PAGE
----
French father and son have the most precious conversation in i…A father and son have the most precious conversation during an interview by french media at the scene of the Bataclan attacks. I saw that it hadn’t been subtitled in english yet, so I made a quick edit to show the rest of the world how freakin awesome some of our citizens are. They’re my heros. I feel better too now! (Courtesy of Le Petit Journal) #paris #bataclan #parisattacks
Original Segment: http://bit.ly/1Lix9L2
Original Video (without subtitles): https://www.facebook.com/PetitJournalYannBarthes/videos/1013093998733798/
Today might be Friday the 13th but don’t be afraid. It is also World Kindness Day!
It requires no dollar amount. It requires no prep time. It only requires that you notice where you are and who is around you. There is kindness in connecting and in putting action to your words and feelings so we gathered words on kindness from voices of wisdom in history. What is kindness to you?
Kindness in words creates confidence.
Kindness in thinking creates profoundness.
Kindness in giving creates love.
Truth is a deep kindness that teaches us to be content in our everyday life and share with the people the same happiness.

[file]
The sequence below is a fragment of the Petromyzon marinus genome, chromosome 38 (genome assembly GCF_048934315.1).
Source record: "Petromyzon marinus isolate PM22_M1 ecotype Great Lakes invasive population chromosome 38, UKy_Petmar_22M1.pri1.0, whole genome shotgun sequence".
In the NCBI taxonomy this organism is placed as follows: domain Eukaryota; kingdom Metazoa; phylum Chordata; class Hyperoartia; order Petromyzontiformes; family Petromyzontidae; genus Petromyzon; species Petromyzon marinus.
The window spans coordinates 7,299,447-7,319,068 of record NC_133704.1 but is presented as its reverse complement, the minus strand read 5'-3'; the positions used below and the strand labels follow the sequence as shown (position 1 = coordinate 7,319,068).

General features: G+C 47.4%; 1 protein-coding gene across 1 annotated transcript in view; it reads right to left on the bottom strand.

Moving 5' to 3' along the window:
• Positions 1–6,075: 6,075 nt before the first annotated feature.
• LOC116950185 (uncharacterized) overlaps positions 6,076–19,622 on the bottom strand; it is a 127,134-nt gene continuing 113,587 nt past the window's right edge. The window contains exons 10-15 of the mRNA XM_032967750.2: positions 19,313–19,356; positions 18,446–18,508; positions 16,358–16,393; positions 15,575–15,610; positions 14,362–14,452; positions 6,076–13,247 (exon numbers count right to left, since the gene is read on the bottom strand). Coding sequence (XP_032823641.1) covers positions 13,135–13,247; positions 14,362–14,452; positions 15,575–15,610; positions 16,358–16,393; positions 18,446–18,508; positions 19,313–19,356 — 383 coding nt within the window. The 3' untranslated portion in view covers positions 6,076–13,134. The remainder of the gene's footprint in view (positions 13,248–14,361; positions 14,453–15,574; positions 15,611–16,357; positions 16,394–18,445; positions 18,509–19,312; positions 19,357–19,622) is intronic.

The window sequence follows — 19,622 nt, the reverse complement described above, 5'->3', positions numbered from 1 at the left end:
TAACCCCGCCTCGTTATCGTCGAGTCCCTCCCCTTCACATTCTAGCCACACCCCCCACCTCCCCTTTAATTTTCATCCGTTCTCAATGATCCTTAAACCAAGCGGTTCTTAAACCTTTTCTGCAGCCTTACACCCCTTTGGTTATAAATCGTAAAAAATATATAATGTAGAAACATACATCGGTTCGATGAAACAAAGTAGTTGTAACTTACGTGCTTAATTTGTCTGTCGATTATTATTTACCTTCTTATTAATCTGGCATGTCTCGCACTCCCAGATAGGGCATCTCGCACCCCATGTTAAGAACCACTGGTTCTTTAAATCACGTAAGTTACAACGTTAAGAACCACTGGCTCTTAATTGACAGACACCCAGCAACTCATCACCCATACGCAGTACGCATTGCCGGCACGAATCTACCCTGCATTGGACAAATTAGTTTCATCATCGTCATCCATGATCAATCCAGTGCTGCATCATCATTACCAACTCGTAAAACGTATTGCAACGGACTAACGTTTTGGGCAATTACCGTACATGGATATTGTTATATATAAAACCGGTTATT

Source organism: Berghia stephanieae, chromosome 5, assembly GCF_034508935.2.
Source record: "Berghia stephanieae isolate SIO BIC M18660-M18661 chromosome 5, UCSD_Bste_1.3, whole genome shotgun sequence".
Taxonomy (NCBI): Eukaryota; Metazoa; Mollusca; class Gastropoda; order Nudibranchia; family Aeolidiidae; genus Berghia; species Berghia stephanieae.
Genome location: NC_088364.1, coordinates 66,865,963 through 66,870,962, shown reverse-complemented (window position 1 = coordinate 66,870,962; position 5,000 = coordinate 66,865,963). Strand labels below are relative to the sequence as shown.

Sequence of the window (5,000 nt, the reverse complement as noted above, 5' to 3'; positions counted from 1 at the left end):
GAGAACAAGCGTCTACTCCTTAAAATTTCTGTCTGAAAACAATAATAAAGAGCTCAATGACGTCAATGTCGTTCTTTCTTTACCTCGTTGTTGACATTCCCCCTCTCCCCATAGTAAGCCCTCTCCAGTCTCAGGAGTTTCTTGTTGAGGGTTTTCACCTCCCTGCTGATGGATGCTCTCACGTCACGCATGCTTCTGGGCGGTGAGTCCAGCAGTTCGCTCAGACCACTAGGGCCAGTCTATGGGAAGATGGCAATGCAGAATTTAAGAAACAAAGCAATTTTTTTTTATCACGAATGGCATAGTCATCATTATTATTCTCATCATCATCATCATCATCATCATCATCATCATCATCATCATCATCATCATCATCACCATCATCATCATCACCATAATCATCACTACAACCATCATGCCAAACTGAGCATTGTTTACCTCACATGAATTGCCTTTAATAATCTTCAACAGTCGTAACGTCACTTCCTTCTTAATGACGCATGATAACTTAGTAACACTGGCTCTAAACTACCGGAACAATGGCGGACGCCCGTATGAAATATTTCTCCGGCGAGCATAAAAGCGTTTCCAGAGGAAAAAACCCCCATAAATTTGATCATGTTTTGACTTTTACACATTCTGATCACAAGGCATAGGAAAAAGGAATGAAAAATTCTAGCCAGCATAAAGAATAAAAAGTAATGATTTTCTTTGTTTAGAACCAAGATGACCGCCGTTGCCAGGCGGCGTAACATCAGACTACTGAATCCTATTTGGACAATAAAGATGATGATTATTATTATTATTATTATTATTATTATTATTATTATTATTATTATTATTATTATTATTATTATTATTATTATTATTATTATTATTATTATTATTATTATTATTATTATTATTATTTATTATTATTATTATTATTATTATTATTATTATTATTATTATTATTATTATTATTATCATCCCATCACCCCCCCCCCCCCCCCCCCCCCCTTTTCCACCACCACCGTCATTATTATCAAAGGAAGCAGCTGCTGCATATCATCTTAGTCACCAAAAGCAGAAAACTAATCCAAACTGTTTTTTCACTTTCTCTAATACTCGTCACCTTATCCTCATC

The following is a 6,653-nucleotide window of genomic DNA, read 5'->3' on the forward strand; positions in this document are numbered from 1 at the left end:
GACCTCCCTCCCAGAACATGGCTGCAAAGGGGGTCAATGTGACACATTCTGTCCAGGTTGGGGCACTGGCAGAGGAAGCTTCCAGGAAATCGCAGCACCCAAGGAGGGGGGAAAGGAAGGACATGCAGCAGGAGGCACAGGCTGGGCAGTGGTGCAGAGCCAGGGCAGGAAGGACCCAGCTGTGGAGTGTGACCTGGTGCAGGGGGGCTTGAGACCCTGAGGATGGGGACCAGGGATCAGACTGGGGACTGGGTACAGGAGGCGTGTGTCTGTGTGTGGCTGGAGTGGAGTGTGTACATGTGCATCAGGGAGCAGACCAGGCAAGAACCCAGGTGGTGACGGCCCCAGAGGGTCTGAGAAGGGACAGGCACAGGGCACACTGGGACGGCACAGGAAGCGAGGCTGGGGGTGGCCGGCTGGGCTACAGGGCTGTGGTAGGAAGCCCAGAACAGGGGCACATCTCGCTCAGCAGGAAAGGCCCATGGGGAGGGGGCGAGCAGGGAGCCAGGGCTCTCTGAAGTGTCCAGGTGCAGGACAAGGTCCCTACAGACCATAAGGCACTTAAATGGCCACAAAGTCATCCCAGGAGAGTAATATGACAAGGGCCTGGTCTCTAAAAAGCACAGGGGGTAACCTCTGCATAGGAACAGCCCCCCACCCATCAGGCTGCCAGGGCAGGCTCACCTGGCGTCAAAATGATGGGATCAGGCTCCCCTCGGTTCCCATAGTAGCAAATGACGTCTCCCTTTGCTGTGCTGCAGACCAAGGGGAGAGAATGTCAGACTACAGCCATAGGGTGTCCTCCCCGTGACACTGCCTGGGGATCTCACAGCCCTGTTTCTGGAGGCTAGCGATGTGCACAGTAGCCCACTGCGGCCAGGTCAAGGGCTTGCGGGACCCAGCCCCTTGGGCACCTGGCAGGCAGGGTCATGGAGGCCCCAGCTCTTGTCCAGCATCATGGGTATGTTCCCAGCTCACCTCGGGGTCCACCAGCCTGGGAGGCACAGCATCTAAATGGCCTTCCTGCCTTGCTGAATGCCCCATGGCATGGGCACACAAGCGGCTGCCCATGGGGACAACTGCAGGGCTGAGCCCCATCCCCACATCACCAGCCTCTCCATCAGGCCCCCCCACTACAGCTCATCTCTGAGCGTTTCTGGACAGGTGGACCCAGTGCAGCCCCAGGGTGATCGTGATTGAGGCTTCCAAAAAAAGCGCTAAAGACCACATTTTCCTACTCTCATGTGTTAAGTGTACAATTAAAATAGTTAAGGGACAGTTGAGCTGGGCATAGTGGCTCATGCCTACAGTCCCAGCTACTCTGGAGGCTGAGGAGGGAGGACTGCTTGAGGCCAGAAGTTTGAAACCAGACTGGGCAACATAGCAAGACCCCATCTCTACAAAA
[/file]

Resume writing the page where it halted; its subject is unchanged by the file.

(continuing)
My religion is very simple. My religion is kindness.
Human kindness has never weakened the stamina
or softened the fiber of a free people.
A nation does not have to be cruel to be tough.
-Franklin D. Roosevelt
Wherever there is a human being,
there is an opportunity for a kindness.
-Lucius Annaeus Seneca
You cannot do a kindness too soon,
for you never know how soon it will be too late.
-Ralph Waldo Emerson
The level of our success is limited only by our imagination and no act of kindness, however small,
is ever wasted.
To practice five things under all circumstances constitutes perfect virtue; these five are gravity, generosity of soul, sincerity, earnestness, and kindness.
One day this week I was sitting on an LA subway (translate: no internet) without emails or text messages to distract me from the growing anxiety and worry over to-do lists and conquering of constantly looming life questions.
“Am I making enough money?”
“Am I wasting time/my life?”
“Should I go home for Christmas or would it be wiser to stay in town?”
“Did I email so-and-so about the time change for the coffee meeting in two weeks?”
“Is marriage in the cards for me?”
“Do I already have a padded envelope to do that mailing or do I need to pick one up?”
Questions were coming at me like I was sitting at the base of a waterfall.